And crucially, the state is always protecting “us” against “them” thankfully! Of course, those who are either marginalised and/or somehow different in their identities or some form of social categorisation are easy targets whom the ruling elites (and the majority of the population) can safely assure themselves they won’t ever be a part of. The excellent work by the sociologist Stanley Cohen, Folk Devils and Moral Panics, examines the creation of new folk devils in the form of Mods and Rockers after a bit of an upset one bank holiday at a seaside resort. Cohen’s work deconstructs the creation of folk devils and how they are used as an instrument of control by the state, backed up by an artificially created moral panic in the media (Cohen, 2011).

My own experience of folk devils and moral panic is acute and shaped me more than I sometimes like to admit. Born in the 1980s to long term unemployed parents on a council estate in a dying seaside town, the underclass tag was inevitable. The dominant rhetoric and language of politics and the media introduced a wedge between us and those who worked. Unemployment had previously been seen as a failing of the state and the economy during the post-war consensus; now it was seen as a failing of the individual. To further enhance my status as middle England’s “folk devil” I became part of a single parent family in the early 1990s. Apparently it was children like me who were becoming drug addicts and juvenile delinquents and unemployed and a drain on society. All in all, my future looked pretty bleak!

Of course I became none of those things and I even went to a very prestigious university, have never been unemployed and I am relatively successful. The turning point for me was 1997 when a new language did away with the negative stereotypes of single parents and welfare claimants. I suddenly felt liberated. I began to feel like anything was actually possible. And attitudes changed in people around me too. I was, in short, no longer a problem.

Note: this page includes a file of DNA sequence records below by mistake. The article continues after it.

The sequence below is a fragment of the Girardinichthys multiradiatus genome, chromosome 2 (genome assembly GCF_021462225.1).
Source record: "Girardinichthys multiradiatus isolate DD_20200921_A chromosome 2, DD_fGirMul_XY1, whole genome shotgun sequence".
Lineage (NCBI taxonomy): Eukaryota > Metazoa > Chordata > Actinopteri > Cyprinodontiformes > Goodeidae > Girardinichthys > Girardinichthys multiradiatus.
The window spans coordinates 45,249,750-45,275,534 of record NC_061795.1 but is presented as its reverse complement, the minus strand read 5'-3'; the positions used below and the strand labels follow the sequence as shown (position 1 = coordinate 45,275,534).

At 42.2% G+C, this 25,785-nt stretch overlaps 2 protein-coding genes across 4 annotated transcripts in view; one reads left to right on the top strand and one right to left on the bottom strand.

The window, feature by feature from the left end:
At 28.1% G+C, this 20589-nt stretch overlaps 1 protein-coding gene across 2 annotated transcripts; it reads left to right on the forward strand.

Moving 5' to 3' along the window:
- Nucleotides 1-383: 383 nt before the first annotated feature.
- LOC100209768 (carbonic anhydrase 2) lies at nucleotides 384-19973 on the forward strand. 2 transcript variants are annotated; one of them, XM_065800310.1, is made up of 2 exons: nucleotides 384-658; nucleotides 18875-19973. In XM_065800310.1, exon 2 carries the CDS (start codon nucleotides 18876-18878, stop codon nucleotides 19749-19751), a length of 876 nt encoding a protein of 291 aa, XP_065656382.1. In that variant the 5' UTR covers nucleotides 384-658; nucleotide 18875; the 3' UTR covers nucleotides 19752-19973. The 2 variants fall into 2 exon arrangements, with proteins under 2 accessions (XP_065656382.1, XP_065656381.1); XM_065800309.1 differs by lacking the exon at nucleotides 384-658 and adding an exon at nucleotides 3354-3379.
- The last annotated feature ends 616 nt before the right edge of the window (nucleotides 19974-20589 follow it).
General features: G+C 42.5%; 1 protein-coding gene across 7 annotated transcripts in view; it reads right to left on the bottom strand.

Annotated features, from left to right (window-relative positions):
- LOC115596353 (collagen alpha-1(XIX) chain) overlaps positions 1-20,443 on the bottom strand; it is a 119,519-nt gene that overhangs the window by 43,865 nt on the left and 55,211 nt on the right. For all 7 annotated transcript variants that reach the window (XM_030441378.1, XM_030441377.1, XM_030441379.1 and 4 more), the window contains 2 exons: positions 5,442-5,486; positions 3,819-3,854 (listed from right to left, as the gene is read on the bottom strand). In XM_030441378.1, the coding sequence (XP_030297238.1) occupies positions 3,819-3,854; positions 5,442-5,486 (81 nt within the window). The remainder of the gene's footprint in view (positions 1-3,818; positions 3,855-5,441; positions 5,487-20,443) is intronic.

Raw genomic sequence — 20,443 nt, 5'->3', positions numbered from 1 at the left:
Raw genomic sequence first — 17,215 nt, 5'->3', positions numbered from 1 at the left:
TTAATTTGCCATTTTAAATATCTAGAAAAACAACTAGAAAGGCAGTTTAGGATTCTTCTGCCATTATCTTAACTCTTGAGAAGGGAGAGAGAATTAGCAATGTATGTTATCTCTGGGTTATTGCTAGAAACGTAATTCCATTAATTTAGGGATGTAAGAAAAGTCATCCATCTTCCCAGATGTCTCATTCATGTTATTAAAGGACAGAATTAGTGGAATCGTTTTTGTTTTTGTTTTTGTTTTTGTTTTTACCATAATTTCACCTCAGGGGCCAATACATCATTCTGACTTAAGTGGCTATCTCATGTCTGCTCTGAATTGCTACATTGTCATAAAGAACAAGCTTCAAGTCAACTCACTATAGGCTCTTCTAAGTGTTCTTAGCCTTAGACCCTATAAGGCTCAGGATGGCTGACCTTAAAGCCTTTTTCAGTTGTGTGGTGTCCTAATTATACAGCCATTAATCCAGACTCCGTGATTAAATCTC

No longer feeling like an outsider in my own community/society was a key part of this, developing a sense of belonging based on being included for what felt like the first time. What concerns me about the Prevent agenda, coupled with what has become daily media stories and government pronouncements on dealing with the Muslims, is that it simply reinforces the false idea that Muslims cannot be a part of British society. How the self-esteem of Muslim children is expected to survive this battery of relentless negativity and other-making of their faith and aspects of their heritage is beyond me. How can anyone feel they belong to a culture or a country that continually gives them the cold shoulder?

At the essence of the disaffection that leads to extremism, is the desire to belong. To belong is to overcome the alienation individuals feel as traditional structures of community, family and faith are disrupted and sometimes lost in the modern world. It answers the existential questions. For me, those questions were answered largely by what type of world I wanted to live in. Who am I? was a harder question, as I tried to shake off the internalised stereotypes of the early 1990s media and politicians. As teachers we can contest the tyranny of folk devils and moral panic by opening up spaces for discussion and critical thinking, bringing absent identities into the classroom and affirming those that are present to be present as themselves, and hopefully belong.


Cohen, S. (2011). Folk devils and moral panics. London: Routledge.

Du Bois, W. E. B. (1994). The souls of black folks. New York: Dover Books.

Malik, K. [Islamic Studies Program]. (2015, Oct 21). The making of European Jihadis . Retrieved from  


One thought on “How does it feel to be a problem?

  1. How does it feel to be a problem is a great reflexive piece of work. It flows really well and considers the wider picture of society and the impact it has on you as a teacher. I’ll confess that the idea of the state finding new enemies has never been truer; Orwell’s satirical take on this in ‘1984’ with the ‘two minute hate ritual’ is looking more and more prescient. I’ve never heard the phrase ‘Folk devils’ before but it is a fascinating concept. I worry that every generation has belonged to a ‘problem’ group (mine was the Criminal Justice Bill, created to stop raves as the ‘state’ genuinely believed this generation would not work or earn, pay pension contributions etc). I will seek the author out and have a good read, thank you.